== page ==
Why Exercise? Researchers Say It Prevents 3.9 Million Deaths a Year
FRIDAY, June 19, 2020 (HealthDay News) -- It's often said that physical activity rates are too low, but a new report takes a different angle and reveals the good news that exercise prevents nearly 4 million premature deaths a year worldwide.
For the study, the researchers analyzed data from 168 countries on the percentage of people who were getting recommended levels of exercise. The World Health Organization recommends at least 150 minutes of moderate-intensity aerobic activity, 75 minutes of vigorous activity, or an equivalent combination each week.
By combining the exercise data with estimates of the risk of dying early among active and inactive people, the investigators estimated how many premature deaths were prevented by physical activity.
The conclusion: Physical activity reduced premature deaths by 15%, or about 3.9 million lives saved per year.
In the United States, physical activity prevents 140,200 early deaths a year, the study authors said. The report was published June 17 in The Lancet Global Health.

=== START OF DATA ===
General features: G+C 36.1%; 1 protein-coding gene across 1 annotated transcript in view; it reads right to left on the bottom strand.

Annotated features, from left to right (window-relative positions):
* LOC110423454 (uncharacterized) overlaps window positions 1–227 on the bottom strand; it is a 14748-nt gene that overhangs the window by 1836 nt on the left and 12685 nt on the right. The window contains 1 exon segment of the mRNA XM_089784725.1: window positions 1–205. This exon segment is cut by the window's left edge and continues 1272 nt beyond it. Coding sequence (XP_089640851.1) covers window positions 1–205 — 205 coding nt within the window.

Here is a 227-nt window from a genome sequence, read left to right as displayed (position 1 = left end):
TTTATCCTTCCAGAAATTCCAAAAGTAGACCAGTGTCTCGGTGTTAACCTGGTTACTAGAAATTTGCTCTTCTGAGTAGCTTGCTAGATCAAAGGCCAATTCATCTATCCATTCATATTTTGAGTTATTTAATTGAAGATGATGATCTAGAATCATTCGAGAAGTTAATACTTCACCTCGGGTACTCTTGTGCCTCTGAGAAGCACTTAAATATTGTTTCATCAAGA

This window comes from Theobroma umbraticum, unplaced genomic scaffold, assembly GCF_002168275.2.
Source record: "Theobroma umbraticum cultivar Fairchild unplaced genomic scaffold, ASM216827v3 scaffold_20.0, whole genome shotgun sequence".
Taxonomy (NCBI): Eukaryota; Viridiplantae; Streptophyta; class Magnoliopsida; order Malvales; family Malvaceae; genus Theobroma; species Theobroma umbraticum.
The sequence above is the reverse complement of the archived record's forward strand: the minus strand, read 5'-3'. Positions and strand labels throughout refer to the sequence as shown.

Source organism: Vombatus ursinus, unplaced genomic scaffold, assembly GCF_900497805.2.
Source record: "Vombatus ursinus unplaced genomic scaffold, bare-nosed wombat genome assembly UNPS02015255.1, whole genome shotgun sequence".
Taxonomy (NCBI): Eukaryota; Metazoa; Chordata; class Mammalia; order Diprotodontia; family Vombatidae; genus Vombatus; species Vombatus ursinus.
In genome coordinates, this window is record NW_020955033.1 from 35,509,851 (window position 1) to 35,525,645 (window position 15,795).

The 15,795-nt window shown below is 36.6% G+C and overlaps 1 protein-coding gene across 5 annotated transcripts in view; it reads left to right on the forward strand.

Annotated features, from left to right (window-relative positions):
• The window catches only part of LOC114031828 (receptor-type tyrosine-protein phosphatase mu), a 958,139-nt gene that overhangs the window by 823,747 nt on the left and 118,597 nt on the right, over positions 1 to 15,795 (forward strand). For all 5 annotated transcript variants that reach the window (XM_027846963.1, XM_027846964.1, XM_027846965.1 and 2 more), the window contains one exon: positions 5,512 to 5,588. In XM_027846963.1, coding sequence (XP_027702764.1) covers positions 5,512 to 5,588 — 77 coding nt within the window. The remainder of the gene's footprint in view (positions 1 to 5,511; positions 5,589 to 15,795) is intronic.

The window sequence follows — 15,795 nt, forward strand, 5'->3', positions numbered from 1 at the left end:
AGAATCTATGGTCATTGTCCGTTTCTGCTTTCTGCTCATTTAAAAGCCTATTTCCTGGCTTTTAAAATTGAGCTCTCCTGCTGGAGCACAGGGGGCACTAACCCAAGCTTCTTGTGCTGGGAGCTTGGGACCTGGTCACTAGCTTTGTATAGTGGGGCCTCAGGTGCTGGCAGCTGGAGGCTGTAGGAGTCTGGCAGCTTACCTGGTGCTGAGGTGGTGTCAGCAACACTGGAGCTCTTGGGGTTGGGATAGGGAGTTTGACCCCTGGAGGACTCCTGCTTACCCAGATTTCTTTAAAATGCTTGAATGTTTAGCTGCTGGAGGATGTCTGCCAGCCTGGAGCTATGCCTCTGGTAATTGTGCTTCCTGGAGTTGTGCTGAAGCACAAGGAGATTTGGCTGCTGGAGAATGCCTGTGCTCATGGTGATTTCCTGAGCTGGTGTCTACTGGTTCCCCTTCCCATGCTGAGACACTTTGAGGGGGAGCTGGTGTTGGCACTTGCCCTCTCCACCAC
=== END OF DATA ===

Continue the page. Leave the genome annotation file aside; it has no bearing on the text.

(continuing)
Much attention is focused on the health risks of inactivity, but the benefits of exercise need to be highlighted, according to the researchers at the University of Edinburgh and University of Cambridge in the United Kingdom.
"By focusing on the number of lives saved, we can tell a good news story of what is already being achieved," said study author Tessa Strain, a postdoctoral research fellow at the University of Cambridge.
"It tells us how much good is being done and helps us say 'look how much benefit physical activity is already providing -- let's make things even better by increasing physical activity levels further,'" she said in a university news release.
Strain said the researchers hope the findings will encourage public officials to protect and maintain services at a time when many are asking why more needs to be invested.
Being active during coronavirus lockdowns can be challenging, so the researchers offer the following suggestions: Go for a daily walk; cycle or do whatever activity you are able to do while maintaining social distancing; stretch or do yoga for your muscles and joints; join an online exercise session. If it's an option, gardening is great for stretching and bending.
The U.S. National Heart, Lung, and Blood Institute offers a guide to physical activity.
SOURCE: University of Cambridge, news release, June 17, 2020